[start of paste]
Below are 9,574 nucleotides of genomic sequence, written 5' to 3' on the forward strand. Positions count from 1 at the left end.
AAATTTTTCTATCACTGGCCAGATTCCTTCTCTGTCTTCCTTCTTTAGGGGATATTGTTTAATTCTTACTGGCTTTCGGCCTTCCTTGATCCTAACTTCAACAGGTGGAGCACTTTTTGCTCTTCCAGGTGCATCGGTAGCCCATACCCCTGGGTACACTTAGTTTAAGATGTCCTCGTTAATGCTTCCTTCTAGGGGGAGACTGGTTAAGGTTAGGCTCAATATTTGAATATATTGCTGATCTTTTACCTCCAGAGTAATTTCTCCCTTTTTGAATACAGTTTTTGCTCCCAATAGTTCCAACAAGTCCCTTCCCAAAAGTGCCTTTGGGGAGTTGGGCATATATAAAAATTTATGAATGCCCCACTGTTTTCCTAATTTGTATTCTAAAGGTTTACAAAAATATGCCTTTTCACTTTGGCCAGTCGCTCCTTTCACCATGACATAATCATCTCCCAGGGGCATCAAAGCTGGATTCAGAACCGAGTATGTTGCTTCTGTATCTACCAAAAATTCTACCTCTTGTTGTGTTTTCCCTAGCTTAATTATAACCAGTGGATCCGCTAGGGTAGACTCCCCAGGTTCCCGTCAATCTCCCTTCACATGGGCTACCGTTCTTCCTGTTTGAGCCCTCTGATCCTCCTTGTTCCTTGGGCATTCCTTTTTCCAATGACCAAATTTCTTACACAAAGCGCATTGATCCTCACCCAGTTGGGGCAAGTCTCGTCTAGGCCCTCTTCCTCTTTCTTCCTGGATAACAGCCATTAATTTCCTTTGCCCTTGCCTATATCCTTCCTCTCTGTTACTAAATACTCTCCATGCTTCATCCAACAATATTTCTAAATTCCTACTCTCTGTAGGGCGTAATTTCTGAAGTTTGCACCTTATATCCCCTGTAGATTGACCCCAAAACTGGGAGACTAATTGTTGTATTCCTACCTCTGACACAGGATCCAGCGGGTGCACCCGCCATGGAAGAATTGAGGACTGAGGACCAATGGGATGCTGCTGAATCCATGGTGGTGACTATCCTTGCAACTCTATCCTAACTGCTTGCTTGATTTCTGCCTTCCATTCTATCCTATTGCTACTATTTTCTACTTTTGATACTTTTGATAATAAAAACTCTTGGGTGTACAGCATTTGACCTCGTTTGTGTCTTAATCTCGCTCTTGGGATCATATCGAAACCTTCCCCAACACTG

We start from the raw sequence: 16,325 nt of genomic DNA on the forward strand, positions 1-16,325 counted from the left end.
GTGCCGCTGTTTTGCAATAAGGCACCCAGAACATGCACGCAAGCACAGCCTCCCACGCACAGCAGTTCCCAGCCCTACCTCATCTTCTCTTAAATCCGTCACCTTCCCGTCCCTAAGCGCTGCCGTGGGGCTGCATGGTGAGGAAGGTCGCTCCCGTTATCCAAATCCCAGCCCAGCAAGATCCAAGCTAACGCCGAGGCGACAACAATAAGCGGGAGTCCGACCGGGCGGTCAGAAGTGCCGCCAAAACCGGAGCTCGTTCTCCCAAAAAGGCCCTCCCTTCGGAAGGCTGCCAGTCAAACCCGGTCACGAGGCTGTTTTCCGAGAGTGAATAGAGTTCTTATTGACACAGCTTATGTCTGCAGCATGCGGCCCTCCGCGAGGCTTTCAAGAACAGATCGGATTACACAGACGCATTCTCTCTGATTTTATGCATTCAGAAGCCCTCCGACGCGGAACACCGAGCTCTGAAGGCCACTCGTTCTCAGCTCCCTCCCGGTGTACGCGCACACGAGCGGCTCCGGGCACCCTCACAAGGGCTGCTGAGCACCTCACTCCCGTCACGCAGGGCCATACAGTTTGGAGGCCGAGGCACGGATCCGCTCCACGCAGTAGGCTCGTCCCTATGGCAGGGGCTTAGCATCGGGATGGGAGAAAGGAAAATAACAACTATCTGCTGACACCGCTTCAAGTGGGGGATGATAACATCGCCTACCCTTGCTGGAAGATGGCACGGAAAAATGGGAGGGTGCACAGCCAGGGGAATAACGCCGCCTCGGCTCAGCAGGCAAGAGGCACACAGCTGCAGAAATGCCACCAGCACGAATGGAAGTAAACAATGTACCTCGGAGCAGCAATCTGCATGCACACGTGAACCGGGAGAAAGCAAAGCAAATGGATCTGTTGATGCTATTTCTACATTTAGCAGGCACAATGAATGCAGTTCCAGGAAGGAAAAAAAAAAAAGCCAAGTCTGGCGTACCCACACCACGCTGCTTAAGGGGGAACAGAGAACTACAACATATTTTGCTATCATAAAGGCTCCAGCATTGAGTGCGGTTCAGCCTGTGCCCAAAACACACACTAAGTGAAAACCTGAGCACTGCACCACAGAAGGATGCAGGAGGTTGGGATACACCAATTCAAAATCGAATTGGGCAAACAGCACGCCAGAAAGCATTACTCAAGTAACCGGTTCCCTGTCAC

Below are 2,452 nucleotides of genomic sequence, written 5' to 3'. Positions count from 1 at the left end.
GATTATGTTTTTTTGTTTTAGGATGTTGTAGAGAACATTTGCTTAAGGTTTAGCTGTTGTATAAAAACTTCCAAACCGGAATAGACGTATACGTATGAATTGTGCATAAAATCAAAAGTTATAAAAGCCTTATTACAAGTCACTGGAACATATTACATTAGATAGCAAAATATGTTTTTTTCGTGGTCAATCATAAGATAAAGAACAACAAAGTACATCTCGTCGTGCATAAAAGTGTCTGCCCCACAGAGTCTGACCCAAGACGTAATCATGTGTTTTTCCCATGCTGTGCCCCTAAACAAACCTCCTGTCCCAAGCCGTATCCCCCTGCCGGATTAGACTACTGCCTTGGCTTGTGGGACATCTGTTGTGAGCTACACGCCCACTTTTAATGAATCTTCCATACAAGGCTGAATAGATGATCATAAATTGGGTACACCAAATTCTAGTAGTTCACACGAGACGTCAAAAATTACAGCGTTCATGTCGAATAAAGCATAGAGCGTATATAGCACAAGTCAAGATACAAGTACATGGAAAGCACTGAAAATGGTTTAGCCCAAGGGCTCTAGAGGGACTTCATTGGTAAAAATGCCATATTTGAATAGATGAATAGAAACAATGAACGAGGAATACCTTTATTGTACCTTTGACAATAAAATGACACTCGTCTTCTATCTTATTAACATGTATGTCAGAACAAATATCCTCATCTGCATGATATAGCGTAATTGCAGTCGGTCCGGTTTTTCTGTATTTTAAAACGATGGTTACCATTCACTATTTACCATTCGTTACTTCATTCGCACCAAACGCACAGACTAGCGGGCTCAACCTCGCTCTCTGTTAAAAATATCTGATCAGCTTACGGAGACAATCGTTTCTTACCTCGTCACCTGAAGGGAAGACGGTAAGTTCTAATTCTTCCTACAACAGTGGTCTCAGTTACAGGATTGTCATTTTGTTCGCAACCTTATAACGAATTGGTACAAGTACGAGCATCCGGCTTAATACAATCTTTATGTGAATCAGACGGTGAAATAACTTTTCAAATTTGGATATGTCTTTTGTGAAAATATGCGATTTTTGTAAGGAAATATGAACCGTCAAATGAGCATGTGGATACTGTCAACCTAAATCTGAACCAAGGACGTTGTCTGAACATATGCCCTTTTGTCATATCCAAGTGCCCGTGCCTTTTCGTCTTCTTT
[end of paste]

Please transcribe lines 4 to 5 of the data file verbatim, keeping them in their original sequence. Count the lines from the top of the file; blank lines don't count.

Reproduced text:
GTGCCGCTGTTTTGCAATAAGGCACCCAGAACATGCACGCAAGCACAGCCTCCCACGCACAGCAGTTCCCAGCCCTACCTCATCTTCTCTTAAATCCGTCACCTTCCCGTCCCTAAGCGCTGCCGTGGGGCTGCATGGTGAGGAAGGTCGCTCCCGTTATCCAAATCCCAGCCCAGCAAGATCCAAGCTAACGCCGAGGCGACAACAATAAGCGGGAGTCCGACCGGGCGGTCAGAAGTGCCGCCAAAACCGGAGCTCGTTCTCCCAAAAAGGCCCTCCCTTCGGAAGGCTGCCAGTCAAACCCGGTCACGAGGCTGTTTTCCGAGAGTGAATAGAGTTCTTATTGACACAGCTTATGTCTGCAGCATGCGGCCCTCCGCGAGGCTTTCAAGAACAGATCGGATTACACAGACGCATTCTCTCTGATTTTATGCATTCAGAAGCCCTCCGACGCGGAACACCGAGCTCTGAAGGCCACTCGTTCTCAGCTCCCTCCCGGTGTACGCGCACACGAGCGGCTCCGGGCACCCTCACAAGGGCTGCTGAGCACCTCACTCCCGTCACGCAGGGCCATACAGTTTGGAGGCCGAGGCACGGATCCGCTCCACGCAGTAGGCTCGTCCCTATGGCAGGGGCTTAGCATCGGGATGGGAGAAAGGAAAATAACAACTATCTGCTGACACCGCTTCAAGTGGGGGATGATAACATCGCCTACCCTTGCTGGAAGATGGCACGGAAAAATGGGAGGGTGCACAGCCAGGGGAATAACGCCGCCTCGGCTCAGCAGGCAAGAGGCACACAGCTGCAGAAATGCCACCAGCACGAATGGAAGTAAACAATGTACCTCGGAGCAGCAATCTGCATGCACACGTGAACCGGGAGAAAGCAAAGCAAATGGATCTGTTGATGCTATTTCTACATTTAGCAGGCACAATGAATGCAGTTCCAGGAAGGAAAAAAAAAAAAGCCAAGTCTGGCGTACCCACACCACGCTGCTTAAGGGGGAACAGAGAACTACAACATATTTTGCTATCATAAAGGCTCCAGCATTGAGTGCGGTTCAGCCTGTGCCCAAAACACACACTAAGTGAAAACCTGAGCACTGCACCACAGAAGGATGCAGGAGGTTGGGATACACCAATTCAAAATCGAATTGGGCAAACAGCACGCCAGAAAGCATTACTCAAGTAACCGGTTCCCTGTCAC

Below are 2,452 nucleotides of genomic sequence, written 5' to 3'. Positions count from 1 at the left end.